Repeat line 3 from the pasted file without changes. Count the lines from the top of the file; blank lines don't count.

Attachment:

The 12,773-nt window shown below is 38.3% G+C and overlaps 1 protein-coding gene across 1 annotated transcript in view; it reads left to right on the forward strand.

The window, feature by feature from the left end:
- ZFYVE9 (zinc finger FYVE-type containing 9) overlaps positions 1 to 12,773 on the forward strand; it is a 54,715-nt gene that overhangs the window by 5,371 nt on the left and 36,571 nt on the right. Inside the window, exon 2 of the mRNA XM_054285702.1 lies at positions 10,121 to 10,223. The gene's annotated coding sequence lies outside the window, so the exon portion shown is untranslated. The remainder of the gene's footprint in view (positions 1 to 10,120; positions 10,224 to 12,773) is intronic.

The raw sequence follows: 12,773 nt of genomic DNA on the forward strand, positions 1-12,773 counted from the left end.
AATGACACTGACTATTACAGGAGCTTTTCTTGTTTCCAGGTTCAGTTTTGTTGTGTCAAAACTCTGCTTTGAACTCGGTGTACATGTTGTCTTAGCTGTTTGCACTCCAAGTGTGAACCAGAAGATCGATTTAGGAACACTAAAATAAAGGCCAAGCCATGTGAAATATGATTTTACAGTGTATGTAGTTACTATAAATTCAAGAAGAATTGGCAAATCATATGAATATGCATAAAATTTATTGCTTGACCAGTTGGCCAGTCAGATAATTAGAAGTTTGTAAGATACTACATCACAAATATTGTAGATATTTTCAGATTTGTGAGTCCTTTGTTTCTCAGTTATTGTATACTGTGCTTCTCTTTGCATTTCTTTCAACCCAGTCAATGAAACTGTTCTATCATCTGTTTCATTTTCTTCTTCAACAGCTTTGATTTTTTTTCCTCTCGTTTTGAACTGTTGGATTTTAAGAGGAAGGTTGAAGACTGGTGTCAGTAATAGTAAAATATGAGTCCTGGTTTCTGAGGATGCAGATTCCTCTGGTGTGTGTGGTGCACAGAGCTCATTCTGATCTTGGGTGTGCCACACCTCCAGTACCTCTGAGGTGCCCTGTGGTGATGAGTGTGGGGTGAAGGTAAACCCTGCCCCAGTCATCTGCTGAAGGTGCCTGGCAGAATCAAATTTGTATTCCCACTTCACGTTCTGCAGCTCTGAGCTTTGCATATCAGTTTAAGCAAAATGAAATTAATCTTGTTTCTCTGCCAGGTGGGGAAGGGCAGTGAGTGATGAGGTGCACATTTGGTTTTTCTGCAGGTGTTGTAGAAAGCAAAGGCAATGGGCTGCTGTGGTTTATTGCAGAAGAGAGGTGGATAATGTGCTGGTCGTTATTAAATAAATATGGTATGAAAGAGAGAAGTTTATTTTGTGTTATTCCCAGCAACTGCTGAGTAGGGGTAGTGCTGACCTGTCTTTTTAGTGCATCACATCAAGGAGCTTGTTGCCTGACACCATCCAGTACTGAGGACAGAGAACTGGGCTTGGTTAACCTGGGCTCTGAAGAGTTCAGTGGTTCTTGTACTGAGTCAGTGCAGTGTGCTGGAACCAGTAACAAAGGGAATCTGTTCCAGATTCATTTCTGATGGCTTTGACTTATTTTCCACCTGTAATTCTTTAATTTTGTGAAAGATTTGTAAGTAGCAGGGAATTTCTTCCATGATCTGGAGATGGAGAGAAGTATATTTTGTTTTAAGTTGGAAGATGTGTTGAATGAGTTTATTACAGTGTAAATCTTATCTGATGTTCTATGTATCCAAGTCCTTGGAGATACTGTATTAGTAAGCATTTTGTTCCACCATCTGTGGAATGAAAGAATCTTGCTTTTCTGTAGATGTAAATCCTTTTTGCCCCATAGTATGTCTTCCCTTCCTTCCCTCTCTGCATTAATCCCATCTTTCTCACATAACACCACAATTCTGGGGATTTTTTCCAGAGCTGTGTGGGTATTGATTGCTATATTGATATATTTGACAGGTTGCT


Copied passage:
- ZFYVE9 (zinc finger FYVE-type containing 9) overlaps positions 1 to 12,773 on the forward strand; it is a 54,715-nt gene that overhangs the window by 5,371 nt on the left and 36,571 nt on the right. Inside the window, exon 2 of the mRNA XM_054285702.1 lies at positions 10,121 to 10,223. The gene's annotated coding sequence lies outside the window, so the exon portion shown is untranslated. The remainder of the gene's footprint in view (positions 1 to 10,120; positions 10,224 to 12,773) is intronic.